Prof. Kabir Chowdhury :Voice of Secular Democracy
Kabir Chowdhury was born in 1923 in Brahmanbaria of the then
Tipperah district of united Bengal where his father was working as a civil
servant at the time. He grew up in an atmosphere of liberal ideas and secular
thinking. His father was a devout muslim but completely free from any trace
of religious fanaticism. Kabir’s many close friends in school belonged
to the Hindu community. When he studied English literature at the Dhaka University
in the early 1940s he was greatly impressed by the writings of H.G. Wells,
George Bernard Shaw and Bertrand Russell, among others. During the second
world war he was deeply troubled by the Nazi atrocities carried out in their
concentration camps, the mass killing of Jews as a plan of ethnic cleansing
and the destruction of all democratic norms. Kabir’s faith in democracy,
secularism and liberal thoughts grew stronger by the day and he found himself
drawn to socialist ideology.
After the partition of the subcontinent in 1947 and the emergence of Pakistan as an autocratic state with theocratic ideals, the democratic and secular aspirations of Kabir and his friends received a rude shock. During the 50s and the 60s the Bengalees of the then East Pakistan waged a relentless struggle to free themselves from the yoke of Pakistan’s neocolonial hegemony. The Bengalees found great inspiration in their age old secular culture and traditions and in their rich language and literature.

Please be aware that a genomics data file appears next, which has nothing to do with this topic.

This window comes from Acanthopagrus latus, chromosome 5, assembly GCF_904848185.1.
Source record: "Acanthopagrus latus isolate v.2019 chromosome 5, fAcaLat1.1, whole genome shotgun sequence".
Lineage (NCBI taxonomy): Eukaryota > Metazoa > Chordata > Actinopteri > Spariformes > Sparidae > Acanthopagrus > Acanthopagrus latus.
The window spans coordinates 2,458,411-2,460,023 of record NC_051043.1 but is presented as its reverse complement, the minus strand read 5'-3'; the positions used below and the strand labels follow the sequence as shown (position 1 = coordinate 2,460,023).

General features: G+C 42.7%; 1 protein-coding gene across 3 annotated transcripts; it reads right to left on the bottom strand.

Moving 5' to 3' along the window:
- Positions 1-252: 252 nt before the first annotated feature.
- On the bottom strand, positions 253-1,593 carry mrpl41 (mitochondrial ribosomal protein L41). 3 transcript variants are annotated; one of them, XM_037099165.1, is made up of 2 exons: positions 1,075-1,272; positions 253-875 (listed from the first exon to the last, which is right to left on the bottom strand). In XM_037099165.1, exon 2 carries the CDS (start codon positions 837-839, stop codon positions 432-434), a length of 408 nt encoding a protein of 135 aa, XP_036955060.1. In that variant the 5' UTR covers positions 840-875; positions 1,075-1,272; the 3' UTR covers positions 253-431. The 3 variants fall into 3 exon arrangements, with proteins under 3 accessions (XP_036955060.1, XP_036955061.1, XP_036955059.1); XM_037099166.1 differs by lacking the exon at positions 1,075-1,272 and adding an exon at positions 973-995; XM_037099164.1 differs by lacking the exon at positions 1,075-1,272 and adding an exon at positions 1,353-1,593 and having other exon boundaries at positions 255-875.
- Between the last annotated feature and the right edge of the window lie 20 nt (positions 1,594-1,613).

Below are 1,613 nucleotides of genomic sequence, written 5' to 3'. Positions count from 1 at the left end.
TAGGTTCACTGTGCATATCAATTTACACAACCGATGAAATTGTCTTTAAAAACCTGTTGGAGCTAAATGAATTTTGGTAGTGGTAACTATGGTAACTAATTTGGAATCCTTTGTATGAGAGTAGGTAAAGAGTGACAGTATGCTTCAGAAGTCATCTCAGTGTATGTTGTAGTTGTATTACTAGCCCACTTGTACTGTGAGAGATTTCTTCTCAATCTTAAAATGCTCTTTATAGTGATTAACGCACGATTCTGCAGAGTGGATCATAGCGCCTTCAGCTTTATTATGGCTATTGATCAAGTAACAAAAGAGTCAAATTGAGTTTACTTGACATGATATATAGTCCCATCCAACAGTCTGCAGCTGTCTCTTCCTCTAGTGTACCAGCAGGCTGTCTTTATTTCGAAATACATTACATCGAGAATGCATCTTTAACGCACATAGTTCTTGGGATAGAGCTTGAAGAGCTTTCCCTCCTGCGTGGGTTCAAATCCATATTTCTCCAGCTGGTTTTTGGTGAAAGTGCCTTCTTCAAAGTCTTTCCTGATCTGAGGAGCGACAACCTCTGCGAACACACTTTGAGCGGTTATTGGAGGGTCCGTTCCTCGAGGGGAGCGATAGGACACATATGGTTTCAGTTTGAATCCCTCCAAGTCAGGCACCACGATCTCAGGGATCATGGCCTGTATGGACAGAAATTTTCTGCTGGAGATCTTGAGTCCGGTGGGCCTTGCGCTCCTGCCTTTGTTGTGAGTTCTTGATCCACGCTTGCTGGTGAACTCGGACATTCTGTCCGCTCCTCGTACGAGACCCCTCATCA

In the late 1960s the movement of the Bengalees, first for regional autonomy and then for independence, gathered great momentum. Bangla Academy, the premier institution of language and culture of the region, became the fountain-head for propagation of the ideals of Bangali nationalism which was rooted in secular democratic values. Kabir Chowdhury was the head of Bangla Academy from early 1969 to the middle of 1972. He played a major role as the Director of Bangla Academy in propagating secular values during the mass movements of 1969 and 1970. After the genocide of 25 March 1971, he continued to disseminate the ideology of secularism and democracy but, understandably and of necessity, surreptitiously. Then Bangladesh emerged as a sovereign independent nation after a nine-month long war of liberation and Kabir Chowdhury began to work tirelessly through his writings, speeches and formal and informal discussions to imbue the citizens of the newly independent country with the values of democracy, secularism, non-communalism, tolerance and liberal humanism.